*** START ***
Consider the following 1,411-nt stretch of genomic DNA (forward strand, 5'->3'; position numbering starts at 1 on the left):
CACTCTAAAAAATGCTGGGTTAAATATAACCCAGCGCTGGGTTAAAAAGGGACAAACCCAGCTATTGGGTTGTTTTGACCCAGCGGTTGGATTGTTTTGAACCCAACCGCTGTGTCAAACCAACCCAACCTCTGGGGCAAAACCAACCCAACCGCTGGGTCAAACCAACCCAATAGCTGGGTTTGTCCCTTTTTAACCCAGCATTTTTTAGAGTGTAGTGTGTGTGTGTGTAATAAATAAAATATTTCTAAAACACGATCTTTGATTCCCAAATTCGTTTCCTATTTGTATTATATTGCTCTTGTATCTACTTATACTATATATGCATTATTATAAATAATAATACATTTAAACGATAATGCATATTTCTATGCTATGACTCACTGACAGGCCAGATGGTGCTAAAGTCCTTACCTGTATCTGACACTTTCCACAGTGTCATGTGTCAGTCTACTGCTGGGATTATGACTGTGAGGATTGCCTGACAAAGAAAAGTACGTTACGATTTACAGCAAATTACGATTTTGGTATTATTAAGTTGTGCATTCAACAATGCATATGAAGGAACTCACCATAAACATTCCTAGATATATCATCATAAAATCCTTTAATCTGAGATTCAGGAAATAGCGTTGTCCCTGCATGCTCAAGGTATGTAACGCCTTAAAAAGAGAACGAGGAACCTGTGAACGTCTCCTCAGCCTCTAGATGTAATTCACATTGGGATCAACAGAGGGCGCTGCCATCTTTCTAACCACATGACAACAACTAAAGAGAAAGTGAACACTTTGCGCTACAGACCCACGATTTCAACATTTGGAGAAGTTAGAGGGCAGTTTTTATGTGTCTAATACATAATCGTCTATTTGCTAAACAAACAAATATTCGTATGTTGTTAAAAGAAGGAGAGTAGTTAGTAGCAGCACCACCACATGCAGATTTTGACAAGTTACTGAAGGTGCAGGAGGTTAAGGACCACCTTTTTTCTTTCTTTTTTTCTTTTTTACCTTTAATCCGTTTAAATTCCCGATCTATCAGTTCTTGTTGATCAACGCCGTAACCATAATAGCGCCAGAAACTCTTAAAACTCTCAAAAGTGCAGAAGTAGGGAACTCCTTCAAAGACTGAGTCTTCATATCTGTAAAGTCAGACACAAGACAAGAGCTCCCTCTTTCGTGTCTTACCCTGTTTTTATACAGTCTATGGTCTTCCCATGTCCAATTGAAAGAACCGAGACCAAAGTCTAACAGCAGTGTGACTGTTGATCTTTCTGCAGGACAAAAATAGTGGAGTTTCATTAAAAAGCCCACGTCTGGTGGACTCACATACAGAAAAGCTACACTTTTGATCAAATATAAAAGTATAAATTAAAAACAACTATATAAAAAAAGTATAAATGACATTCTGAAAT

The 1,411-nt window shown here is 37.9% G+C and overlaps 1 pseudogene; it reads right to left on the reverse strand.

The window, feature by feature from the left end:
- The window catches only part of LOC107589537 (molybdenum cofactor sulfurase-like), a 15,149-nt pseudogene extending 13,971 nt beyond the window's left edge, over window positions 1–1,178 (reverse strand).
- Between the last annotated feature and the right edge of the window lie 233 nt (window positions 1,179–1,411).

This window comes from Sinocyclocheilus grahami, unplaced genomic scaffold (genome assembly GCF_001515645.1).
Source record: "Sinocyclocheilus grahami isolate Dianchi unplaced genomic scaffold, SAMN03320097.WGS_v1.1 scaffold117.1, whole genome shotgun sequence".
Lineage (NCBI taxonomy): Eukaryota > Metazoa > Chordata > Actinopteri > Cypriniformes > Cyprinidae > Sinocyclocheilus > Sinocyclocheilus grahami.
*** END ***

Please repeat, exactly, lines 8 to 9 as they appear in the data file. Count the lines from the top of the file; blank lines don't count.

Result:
Source record: "Sinocyclocheilus grahami isolate Dianchi unplaced genomic scaffold, SAMN03320097.WGS_v1.1 scaffold117.1, whole genome shotgun sequence".
Lineage (NCBI taxonomy): Eukaryota > Metazoa > Chordata > Actinopteri > Cypriniformes > Cyprinidae > Sinocyclocheilus > Sinocyclocheilus grahami.